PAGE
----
PORT ST. LUCIE, Fla. – Authorities say an elderly Port St. Lucie woman was so neglected by her son that her never-removed shoes had grown into her feet.
Investigators were called to an area hospital on Saturday after paramedics found 90-year-old Anna Chuboff emaciated and wearing clothes “soaked in urine.” She had been injured in a fall at her home.
Her son, 68-year-old Robert Rozenti, was arrested and charged with neglect of an elderly person. It wasn’t immediately known whether he had an attorney.
Gertrude Baines, a 114-year-old California resident, will likely be crowned the world’s oldest woman, according to the organization that keeps track of such honors.
Gertrude Baines told CNN two years ago that she has taken good care of herself, “the way (God) wanted me to.”
TOKYO (Reuters Life!) – Clad in suits, thousands of employees and executives flooded a Tokyo shrine dedicated to commerce on Monday, praying to the god to keep their businesses afloat in a new year with a grim economic outlook.
Businessmen and women waited patiently in the cold on the first working day of 2009 to approach the altar of the Kanda Myojin shrine, established some 1,300 years ago and dedicated to commerce god Ebisu-Sama. “Last year was a really tough year for real estate, and many companies have disappeared. But we’re determined to survive,” said Toshikatsu Takehara, a 34-year-old real estate sales manager who was praying at the shrine.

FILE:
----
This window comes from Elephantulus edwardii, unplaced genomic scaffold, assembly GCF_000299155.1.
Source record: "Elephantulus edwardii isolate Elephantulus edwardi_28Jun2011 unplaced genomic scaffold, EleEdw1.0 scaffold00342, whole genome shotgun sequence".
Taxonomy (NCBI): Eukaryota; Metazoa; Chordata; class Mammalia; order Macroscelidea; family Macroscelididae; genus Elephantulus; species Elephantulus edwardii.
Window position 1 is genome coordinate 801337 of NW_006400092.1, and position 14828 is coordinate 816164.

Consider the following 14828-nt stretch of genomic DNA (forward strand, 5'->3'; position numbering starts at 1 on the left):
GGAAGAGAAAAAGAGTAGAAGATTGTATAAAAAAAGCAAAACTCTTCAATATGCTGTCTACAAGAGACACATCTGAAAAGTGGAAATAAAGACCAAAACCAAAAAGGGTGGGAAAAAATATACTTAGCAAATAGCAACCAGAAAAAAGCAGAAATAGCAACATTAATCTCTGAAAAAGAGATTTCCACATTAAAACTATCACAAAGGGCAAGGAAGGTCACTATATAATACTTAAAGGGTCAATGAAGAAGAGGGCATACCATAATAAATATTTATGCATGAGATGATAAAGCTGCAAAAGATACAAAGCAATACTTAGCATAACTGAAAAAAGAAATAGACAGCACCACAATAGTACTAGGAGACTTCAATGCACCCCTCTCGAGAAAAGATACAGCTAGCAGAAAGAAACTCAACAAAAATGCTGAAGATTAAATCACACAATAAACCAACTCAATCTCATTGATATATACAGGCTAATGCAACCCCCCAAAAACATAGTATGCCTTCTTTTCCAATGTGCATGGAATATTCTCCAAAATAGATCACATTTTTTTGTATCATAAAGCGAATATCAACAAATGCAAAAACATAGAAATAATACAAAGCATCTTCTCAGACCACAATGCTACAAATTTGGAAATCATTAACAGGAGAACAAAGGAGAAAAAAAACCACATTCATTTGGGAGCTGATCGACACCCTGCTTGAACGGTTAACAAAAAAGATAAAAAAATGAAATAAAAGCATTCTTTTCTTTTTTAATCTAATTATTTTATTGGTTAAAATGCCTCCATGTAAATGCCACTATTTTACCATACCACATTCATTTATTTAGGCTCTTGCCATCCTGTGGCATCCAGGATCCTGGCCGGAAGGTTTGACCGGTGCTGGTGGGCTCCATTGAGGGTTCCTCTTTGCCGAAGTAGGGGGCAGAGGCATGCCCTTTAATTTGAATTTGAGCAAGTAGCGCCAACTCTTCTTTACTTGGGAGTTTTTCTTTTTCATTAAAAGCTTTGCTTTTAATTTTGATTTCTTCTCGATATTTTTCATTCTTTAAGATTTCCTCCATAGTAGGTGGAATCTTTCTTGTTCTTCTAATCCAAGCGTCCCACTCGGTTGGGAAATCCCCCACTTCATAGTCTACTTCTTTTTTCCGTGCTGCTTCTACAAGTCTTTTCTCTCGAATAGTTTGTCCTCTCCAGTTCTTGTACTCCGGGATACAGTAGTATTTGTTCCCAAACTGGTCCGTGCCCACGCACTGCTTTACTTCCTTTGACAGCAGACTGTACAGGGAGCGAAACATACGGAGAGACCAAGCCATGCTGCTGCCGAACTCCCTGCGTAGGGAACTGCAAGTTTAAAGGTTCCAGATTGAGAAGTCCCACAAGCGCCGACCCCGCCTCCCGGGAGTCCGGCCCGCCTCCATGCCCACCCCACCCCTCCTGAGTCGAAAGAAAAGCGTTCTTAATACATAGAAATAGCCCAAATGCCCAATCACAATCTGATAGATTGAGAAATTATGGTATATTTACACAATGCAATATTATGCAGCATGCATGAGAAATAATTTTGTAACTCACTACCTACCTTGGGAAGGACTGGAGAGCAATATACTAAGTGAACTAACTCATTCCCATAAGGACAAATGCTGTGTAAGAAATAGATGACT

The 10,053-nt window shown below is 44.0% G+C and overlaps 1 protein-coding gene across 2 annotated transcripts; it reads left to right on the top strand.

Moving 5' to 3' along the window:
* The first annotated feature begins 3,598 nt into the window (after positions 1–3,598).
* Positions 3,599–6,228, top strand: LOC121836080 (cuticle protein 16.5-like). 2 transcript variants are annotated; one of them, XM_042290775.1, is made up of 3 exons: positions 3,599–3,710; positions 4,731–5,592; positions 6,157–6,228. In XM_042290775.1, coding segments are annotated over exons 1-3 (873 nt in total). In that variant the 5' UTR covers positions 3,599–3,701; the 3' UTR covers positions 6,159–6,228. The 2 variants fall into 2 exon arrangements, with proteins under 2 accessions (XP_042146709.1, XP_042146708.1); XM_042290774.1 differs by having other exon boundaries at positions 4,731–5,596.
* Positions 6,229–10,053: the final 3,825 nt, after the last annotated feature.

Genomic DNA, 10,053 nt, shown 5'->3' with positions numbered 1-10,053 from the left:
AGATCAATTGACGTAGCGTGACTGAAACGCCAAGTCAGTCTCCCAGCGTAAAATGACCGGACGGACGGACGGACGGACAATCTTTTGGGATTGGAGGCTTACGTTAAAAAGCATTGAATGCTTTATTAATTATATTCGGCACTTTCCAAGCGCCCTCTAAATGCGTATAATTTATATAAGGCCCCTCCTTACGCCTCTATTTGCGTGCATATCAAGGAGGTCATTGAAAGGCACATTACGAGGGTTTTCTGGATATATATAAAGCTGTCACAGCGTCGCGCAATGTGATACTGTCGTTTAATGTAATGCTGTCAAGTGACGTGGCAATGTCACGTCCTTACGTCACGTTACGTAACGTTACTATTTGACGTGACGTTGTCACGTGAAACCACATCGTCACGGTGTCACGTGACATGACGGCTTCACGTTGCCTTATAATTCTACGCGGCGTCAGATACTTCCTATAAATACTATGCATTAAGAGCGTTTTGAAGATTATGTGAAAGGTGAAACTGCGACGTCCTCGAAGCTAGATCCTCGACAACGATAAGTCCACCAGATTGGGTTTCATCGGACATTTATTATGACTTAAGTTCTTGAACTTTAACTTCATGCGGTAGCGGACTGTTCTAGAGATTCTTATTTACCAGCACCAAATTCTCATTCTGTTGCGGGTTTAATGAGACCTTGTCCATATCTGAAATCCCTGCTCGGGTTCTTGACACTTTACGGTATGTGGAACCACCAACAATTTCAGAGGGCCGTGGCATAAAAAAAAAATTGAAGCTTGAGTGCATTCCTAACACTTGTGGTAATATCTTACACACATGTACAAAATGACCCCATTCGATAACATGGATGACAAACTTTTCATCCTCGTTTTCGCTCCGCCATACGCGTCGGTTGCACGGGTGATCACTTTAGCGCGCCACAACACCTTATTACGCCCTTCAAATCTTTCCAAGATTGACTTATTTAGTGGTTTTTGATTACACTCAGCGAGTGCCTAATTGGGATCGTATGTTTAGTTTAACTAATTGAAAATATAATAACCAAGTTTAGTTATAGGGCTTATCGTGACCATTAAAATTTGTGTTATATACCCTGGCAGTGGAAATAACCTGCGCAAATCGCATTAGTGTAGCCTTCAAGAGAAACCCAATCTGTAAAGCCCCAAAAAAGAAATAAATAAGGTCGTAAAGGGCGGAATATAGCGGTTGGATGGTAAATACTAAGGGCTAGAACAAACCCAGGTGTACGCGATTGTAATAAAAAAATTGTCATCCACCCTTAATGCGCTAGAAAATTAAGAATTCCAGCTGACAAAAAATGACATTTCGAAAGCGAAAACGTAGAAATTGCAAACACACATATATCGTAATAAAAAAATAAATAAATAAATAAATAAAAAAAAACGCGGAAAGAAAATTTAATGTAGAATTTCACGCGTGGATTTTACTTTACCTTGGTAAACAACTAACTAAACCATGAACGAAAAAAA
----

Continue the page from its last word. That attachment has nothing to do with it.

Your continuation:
New Mexico Gov. Bill Richardson on Sunday announced that he was withdrawing his nomination to be President-elect Barack Obama’s commerce secretary amid a grand jury investigation into how some of his political donors won a lucrative state contract.
Researchers in Scotland have been given nearly half a million pounds to try to improve digital camera images.
The team, lead by scientists at the University of Glasgow, are developing small nanostructures that would be used on light detecting image sensors. These new hi-tech chips would be used in camera equipment to produce sharper and more colourful images.
The researchers are using a phenomenon called surface plasmon resonance, which is an effect exhibited by certain metals when light waves fall onto their surfaces. In digital cameras, this is the metal film used on microchip image sensors – known as a CMOS (Complementary Metal-Oxide Semiconductor) – that detect light waves and convert them into digital signals.